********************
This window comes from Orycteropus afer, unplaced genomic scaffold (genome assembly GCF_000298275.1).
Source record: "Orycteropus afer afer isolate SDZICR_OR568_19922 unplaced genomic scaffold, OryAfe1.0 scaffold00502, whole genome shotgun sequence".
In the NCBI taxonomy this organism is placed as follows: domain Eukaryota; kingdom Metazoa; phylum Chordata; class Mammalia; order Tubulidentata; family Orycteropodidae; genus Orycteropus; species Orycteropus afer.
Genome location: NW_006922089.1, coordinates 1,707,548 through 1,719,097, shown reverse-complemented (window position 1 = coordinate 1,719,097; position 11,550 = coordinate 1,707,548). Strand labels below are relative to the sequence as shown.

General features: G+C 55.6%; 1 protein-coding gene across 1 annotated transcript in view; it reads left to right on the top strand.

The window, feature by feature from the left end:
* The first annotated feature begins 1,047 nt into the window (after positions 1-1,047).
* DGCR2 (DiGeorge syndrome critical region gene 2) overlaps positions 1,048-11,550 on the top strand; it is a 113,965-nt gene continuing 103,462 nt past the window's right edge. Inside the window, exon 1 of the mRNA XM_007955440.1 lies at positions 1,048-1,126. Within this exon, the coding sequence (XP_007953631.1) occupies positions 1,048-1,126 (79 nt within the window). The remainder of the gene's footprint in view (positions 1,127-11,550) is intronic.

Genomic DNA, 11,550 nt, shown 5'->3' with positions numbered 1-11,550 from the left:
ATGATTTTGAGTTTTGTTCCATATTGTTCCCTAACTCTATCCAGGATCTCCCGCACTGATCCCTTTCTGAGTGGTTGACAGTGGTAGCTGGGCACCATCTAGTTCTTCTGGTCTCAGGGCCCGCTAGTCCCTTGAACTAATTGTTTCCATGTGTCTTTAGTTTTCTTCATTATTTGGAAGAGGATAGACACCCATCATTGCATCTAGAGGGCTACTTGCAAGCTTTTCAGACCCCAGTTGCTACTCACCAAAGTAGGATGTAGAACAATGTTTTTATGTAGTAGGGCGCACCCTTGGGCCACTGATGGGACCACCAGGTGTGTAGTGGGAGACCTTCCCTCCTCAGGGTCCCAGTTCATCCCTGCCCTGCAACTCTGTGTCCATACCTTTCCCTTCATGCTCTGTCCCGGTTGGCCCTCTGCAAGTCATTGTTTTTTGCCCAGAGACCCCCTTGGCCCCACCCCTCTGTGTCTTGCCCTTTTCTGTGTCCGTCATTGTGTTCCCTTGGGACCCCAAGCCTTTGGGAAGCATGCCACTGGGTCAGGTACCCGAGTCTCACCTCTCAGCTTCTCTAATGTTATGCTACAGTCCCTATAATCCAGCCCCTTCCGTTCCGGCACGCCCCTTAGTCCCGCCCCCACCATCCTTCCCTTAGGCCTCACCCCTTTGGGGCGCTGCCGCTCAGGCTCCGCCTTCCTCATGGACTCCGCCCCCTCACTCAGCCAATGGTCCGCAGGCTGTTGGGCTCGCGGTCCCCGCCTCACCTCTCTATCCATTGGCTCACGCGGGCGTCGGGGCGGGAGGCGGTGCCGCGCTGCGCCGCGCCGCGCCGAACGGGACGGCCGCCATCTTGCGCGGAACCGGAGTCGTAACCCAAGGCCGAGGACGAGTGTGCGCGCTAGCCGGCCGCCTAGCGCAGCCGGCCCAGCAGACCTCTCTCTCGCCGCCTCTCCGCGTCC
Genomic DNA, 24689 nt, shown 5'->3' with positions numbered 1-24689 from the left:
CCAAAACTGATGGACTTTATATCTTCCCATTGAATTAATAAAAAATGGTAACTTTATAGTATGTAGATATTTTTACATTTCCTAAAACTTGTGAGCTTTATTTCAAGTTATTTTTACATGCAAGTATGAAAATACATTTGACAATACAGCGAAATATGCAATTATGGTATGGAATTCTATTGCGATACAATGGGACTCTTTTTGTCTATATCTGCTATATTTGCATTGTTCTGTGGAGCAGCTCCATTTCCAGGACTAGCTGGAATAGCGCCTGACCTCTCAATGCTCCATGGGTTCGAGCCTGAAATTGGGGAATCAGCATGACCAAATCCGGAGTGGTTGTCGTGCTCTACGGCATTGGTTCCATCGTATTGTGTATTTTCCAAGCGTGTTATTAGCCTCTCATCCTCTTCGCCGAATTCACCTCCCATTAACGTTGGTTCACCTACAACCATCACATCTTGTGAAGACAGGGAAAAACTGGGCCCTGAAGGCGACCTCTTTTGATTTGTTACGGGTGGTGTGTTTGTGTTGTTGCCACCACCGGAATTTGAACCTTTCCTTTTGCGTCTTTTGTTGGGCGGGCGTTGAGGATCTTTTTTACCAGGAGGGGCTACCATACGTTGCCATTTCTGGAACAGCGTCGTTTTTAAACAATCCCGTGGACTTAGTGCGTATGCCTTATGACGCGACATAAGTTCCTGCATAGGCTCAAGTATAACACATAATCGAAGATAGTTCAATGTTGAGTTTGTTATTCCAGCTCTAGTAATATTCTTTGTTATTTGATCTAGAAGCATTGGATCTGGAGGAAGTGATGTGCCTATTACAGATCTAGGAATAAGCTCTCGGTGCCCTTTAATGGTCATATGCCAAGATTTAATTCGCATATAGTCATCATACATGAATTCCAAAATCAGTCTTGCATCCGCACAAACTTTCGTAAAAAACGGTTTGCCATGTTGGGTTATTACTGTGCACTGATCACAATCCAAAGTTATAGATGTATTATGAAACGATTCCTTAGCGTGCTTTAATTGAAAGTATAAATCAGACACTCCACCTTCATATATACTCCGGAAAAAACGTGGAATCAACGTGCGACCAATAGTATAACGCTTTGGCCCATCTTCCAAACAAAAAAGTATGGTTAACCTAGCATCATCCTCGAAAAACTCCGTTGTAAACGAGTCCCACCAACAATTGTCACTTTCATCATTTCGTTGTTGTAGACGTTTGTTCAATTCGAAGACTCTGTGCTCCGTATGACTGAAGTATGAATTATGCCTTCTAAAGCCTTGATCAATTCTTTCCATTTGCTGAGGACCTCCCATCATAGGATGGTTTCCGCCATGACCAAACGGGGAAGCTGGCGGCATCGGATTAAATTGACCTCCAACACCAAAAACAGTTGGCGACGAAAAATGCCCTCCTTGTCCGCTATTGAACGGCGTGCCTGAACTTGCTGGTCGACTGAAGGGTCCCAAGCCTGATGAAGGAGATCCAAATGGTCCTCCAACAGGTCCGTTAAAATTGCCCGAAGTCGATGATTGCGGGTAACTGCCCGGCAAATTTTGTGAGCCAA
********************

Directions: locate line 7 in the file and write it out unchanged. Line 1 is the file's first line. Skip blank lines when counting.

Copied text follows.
* The first annotated feature begins 1,047 nt into the window (after positions 1-1,047).